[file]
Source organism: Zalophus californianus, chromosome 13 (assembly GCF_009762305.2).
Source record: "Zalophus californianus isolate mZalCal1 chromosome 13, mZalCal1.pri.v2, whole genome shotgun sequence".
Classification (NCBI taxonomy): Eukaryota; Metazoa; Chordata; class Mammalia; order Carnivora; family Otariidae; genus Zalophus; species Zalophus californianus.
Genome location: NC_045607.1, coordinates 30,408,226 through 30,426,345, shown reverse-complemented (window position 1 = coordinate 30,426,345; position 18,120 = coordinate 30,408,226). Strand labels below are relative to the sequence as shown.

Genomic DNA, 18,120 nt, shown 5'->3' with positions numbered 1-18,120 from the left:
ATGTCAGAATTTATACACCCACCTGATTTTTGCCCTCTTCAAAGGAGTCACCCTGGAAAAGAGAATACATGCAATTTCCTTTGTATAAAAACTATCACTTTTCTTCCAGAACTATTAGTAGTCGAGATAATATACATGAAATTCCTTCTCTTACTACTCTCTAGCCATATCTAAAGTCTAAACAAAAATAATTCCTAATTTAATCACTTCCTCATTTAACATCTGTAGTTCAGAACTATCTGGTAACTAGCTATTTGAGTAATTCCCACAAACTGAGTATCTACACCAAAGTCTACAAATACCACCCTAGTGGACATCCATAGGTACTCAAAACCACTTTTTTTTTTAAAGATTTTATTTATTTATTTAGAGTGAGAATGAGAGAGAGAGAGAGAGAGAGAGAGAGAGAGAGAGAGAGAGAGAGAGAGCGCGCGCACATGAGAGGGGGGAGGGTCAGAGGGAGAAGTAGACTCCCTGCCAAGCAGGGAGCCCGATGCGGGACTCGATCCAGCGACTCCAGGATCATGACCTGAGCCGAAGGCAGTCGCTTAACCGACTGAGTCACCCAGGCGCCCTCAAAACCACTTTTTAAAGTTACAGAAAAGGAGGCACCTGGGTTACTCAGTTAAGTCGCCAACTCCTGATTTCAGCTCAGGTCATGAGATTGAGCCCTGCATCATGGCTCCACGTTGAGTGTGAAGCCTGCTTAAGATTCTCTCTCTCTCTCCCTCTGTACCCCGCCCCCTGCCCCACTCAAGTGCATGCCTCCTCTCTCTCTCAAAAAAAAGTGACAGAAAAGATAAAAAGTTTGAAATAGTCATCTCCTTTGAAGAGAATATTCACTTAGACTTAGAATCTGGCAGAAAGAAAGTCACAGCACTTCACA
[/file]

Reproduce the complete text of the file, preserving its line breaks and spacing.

Source organism: Zalophus californianus, chromosome 13 (assembly GCF_009762305.2).
Source record: "Zalophus californianus isolate mZalCal1 chromosome 13, mZalCal1.pri.v2, whole genome shotgun sequence".
Classification (NCBI taxonomy): Eukaryota; Metazoa; Chordata; class Mammalia; order Carnivora; family Otariidae; genus Zalophus; species Zalophus californianus.
Genome location: NC_045607.1, coordinates 30,408,226 through 30,426,345, shown reverse-complemented (window position 1 = coordinate 30,426,345; position 18,120 = coordinate 30,408,226). Strand labels below are relative to the sequence as shown.

Genomic DNA, 18,120 nt, shown 5'->3' with positions numbered 1-18,120 from the left:
ATGTCAGAATTTATACACCCACCTGATTTTTGCCCTCTTCAAAGGAGTCACCCTGGAAAAGAGAATACATGCAATTTCCTTTGTATAAAAACTATCACTTTTCTTCCAGAACTATTAGTAGTCGAGATAATATACATGAAATTCCTTCTCTTACTACTCTCTAGCCATATCTAAAGTCTAAACAAAAATAATTCCTAATTTAATCACTTCCTCATTTAACATCTGTAGTTCAGAACTATCTGGTAACTAGCTATTTGAGTAATTCCCACAAACTGAGTATCTACACCAAAGTCTACAAATACCACCCTAGTGGACATCCATAGGTACTCAAAACCACTTTTTTTTTTAAAGATTTTATTTATTTATTTAGAGTGAGAATGAGAGAGAGAGAGAGAGAGAGAGAGAGAGAGAGAGAGAGAGAGAGAGAGCGCGCGCACATGAGAGGGGGGAGGGTCAGAGGGAGAAGTAGACTCCCTGCCAAGCAGGGAGCCCGATGCGGGACTCGATCCAGCGACTCCAGGATCATGACCTGAGCCGAAGGCAGTCGCTTAACCGACTGAGTCACCCAGGCGCCCTCAAAACCACTTTTTAAAGTTACAGAAAAGGAGGCACCTGGGTTACTCAGTTAAGTCGCCAACTCCTGATTTCAGCTCAGGTCATGAGATTGAGCCCTGCATCATGGCTCCACGTTGAGTGTGAAGCCTGCTTAAGATTCTCTCTCTCTCTCCCTCTGTACCCCGCCCCCTGCCCCACTCAAGTGCATGCCTCCTCTCTCTCTCAAAAAAAAGTGACAGAAAAGATAAAAAGTTTGAAATAGTCATCTCCTTTGAAGAGAATATTCACTTAGACTTAGAATCTGGCAGAAAGAAAGTCACAGCACTTCACA